It’s no secret that the Biden administration is planning to implement mandatory staffing levels in nursing facilities that are reimbursed through Medicare and Medicaid. In the most recent step to announcing this measure last Thursday, the Centers for Medicare and Medicaid Services (CMS) published new guidance on staffing measures tied to the five-star rating system.
The new CMS rating system will be based on six separate staffing measures and will rate performance by a points system based on performance. The points will then be totaled and compared to the staffing rating point threshold to assign a star rating from one to five stars, McKnight’s reports.
CMS specified that a maximum of 100 points may be awarded for case-mix adjusted total nurse staffing and RN staffing, 50 points for staffing per resident per day on weekends, 50 for annual total nurse turnover, RN turnover and administration turnover, Skilled Nursing News reports.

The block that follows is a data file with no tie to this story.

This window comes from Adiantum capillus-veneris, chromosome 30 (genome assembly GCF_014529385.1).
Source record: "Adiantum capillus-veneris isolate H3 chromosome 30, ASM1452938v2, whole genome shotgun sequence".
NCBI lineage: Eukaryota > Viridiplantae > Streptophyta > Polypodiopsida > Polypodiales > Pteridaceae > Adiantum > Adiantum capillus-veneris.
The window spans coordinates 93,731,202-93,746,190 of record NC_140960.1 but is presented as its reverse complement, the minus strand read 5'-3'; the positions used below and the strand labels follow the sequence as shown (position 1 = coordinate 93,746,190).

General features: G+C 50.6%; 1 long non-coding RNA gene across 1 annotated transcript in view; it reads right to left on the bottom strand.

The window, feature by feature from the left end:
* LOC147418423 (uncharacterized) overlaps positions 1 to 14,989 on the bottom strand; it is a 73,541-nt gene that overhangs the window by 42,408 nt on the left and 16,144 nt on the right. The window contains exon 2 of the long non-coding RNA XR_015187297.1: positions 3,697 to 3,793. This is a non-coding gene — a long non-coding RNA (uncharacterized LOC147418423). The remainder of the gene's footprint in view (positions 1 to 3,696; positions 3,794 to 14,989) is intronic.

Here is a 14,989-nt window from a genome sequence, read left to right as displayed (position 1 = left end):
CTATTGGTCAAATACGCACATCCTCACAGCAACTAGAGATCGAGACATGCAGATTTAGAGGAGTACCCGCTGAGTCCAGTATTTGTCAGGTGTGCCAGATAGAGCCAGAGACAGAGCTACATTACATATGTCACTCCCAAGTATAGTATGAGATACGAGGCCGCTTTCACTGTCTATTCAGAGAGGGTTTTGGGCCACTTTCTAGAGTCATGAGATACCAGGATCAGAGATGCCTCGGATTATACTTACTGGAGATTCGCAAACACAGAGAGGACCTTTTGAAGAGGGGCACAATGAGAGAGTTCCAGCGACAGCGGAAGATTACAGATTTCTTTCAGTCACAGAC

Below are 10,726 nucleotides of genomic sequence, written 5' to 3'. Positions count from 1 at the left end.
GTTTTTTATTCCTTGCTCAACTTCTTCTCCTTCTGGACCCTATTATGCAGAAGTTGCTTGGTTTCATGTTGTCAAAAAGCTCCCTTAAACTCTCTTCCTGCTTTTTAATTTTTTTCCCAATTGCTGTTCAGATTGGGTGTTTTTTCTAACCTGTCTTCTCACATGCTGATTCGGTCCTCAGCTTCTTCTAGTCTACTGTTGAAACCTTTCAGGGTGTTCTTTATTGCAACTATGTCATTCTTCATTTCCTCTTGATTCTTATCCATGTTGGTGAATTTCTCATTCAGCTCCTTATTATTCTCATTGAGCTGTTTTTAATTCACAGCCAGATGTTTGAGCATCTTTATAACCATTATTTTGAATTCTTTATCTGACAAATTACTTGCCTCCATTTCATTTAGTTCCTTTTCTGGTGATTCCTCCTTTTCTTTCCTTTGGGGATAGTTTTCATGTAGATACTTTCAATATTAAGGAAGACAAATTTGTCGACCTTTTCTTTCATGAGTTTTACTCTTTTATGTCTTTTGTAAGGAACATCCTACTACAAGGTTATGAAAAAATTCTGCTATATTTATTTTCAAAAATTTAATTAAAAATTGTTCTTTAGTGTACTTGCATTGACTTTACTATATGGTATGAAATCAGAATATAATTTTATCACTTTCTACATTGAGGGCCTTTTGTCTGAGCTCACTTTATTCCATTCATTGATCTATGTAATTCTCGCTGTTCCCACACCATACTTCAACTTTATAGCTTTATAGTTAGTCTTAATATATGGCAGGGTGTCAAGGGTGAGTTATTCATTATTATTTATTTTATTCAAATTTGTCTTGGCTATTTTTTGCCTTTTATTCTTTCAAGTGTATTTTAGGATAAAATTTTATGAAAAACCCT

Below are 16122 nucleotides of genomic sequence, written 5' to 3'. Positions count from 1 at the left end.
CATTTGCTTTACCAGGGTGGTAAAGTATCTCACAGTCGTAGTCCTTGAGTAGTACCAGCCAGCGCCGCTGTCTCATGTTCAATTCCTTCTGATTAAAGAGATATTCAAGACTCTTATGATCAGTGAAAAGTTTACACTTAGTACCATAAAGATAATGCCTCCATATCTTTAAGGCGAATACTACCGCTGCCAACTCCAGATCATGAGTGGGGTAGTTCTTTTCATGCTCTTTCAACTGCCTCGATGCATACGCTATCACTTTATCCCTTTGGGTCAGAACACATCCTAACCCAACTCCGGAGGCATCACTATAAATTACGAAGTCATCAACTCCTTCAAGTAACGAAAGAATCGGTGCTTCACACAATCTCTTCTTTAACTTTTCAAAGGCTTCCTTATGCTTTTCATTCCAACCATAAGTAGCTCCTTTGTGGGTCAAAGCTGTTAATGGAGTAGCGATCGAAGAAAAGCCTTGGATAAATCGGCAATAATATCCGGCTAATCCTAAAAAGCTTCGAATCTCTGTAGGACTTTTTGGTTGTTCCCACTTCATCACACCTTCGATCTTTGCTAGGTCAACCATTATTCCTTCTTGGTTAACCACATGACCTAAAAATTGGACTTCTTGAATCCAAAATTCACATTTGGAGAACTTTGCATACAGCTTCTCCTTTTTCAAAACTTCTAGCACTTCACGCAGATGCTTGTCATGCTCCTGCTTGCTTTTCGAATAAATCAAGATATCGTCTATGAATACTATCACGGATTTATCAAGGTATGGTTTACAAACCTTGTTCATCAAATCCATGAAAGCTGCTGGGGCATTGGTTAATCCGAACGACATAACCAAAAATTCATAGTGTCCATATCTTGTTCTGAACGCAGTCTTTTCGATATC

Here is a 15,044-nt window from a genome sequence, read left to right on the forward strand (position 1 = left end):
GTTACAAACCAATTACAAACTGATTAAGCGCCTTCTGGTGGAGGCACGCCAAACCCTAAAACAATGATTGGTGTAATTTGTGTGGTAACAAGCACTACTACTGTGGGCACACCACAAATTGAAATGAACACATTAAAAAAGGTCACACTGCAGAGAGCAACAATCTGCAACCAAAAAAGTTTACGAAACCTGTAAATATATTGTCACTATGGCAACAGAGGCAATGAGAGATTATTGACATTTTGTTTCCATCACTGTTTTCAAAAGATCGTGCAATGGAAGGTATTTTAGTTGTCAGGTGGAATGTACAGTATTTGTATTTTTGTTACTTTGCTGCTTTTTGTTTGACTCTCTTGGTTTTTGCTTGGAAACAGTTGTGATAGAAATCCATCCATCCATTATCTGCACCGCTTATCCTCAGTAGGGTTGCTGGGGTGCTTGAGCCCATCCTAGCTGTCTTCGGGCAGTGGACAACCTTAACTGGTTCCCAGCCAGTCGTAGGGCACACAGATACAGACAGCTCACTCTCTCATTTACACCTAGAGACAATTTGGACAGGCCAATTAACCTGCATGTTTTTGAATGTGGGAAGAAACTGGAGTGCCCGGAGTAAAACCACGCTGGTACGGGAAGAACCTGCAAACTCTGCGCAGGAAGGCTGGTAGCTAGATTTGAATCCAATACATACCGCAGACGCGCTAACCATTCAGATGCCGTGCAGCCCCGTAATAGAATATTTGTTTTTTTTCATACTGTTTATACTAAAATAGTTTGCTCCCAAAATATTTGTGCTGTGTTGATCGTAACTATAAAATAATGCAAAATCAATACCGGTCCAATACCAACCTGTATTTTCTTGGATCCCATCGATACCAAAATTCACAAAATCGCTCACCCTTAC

Nursing homes are currently struggling, and the market reflects it as small-scale nursing home owners are rapidly selling to larger buyers. According to SNN, mergers and acquisitions in the nursing home sector made up 40% of all deals in senior care in June. From Ben Swett, senior care analyst for LevinPro LTC:
We know the buyer interest is there, so this means more SNF owners got off the sidelines to sell their facilities.
Post-acute care services and the number of locally available skilled nursing facility beds has a direct correlation to readmission rates in hospitals, according to RevCycle Intelligence. But according to the cited study, continuity of providers in nursing care is just as important as bed availability:
Researchers explained that hospitals in areas with more local availability of nurse practitioners and even home health agencies may experience higher readmissions because of frequent staffing changes and resulting discontinuities of care.